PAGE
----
California’s Hazardous Materials Business Plan (HMBP)
• The State of California has issues unique to the state that justify an innovative approach far beyond the U.S. EPA’s SARA Title III reporting requirements for all other states. Some of those reasons are population, the density of industry in those populated areas, climate zones, coastal issues and the need for emergency response with a localized flavor. In addition, thresholds assigned to chemical hazards in inventory in California facilities are very low. They can go as low as l lb. in some cities, but generally start at 500 lbs. for solids; 55 gals for liquids; and 200 cu. ft. for gases. California’s thresholds are 20 times more stringent than Federal thresholds. Also, the Aggregate Total Ruling is applied to this reporting law. But rather than reporting to several agencies, each company must report to only one agency…the Certified Unified Program Agency, or CUPA. The CUPA is typically housed within each local fire department for a quick, localized emergency response.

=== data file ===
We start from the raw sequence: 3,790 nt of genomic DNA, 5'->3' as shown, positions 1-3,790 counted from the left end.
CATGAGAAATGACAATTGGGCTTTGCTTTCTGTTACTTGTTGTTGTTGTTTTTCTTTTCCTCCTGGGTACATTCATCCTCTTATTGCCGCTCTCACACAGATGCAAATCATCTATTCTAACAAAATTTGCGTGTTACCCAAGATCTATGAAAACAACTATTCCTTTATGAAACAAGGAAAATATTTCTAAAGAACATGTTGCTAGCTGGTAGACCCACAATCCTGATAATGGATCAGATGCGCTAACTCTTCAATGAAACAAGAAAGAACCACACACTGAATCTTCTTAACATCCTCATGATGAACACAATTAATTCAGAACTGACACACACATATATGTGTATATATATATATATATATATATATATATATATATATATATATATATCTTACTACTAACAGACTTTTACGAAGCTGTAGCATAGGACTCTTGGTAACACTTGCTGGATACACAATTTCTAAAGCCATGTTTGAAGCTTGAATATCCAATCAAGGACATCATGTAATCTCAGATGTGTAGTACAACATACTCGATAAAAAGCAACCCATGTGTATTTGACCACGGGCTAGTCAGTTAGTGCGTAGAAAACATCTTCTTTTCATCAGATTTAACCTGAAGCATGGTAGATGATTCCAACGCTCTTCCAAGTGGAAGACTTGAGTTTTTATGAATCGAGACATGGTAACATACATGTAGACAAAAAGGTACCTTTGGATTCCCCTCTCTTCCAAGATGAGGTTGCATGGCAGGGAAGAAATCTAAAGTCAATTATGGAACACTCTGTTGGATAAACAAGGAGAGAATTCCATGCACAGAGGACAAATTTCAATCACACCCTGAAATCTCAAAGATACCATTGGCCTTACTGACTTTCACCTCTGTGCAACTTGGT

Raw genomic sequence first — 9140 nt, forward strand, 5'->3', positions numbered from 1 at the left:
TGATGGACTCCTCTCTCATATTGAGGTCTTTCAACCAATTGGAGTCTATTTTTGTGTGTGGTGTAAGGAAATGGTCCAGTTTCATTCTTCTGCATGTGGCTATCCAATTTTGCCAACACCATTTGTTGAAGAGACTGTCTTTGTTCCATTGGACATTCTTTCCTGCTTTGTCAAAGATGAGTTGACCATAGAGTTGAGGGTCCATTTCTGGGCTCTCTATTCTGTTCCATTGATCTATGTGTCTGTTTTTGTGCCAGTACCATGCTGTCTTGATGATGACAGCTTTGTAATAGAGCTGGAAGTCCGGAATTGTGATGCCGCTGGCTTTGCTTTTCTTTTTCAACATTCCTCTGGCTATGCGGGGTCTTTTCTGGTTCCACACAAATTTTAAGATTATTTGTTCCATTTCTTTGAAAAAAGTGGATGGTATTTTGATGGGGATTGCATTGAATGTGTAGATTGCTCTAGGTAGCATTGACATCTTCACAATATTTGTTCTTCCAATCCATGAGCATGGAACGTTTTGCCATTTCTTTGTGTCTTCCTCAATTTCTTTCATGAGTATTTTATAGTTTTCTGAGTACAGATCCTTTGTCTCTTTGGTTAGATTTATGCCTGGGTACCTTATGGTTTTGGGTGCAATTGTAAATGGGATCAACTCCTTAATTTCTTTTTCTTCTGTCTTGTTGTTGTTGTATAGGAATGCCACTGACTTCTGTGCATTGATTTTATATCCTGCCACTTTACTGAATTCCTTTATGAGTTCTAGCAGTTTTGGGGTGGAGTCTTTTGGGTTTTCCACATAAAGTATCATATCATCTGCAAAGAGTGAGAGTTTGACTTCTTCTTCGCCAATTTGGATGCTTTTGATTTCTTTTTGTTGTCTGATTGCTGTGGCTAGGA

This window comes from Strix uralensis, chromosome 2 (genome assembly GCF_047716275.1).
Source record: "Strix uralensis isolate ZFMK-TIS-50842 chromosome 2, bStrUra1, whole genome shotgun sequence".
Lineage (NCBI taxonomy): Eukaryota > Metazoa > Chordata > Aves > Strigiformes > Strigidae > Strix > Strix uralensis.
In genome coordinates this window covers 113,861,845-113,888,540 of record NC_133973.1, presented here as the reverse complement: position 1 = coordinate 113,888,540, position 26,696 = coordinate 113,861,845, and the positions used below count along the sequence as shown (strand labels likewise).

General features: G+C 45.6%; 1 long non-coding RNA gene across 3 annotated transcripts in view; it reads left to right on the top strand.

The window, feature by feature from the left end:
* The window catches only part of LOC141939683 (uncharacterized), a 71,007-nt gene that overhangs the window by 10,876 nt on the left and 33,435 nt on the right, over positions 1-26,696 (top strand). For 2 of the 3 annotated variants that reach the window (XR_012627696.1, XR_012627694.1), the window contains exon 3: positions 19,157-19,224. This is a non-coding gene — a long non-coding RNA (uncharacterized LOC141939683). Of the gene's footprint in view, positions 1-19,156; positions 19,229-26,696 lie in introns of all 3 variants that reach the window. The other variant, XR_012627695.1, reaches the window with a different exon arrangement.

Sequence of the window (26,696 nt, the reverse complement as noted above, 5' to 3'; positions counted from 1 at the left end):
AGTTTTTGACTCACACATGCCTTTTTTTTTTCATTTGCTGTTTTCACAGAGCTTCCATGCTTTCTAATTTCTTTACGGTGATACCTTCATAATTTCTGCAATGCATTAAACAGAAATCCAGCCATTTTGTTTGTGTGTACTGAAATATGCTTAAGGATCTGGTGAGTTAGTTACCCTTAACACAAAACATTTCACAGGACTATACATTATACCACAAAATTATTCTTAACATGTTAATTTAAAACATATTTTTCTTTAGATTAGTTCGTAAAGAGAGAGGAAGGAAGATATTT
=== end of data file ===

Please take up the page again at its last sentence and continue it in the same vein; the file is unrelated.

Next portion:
• In California, a ‘hazardous substance’ is any substance listed on the “Director’s List” under the “Hazardous Substances Information & Training Act of 1984.” To be in compliance, companies must adhere to the Uniform Fire Code. Deadlines can vary from one CUPA to another, but generally, are March 1st, annually in most locations.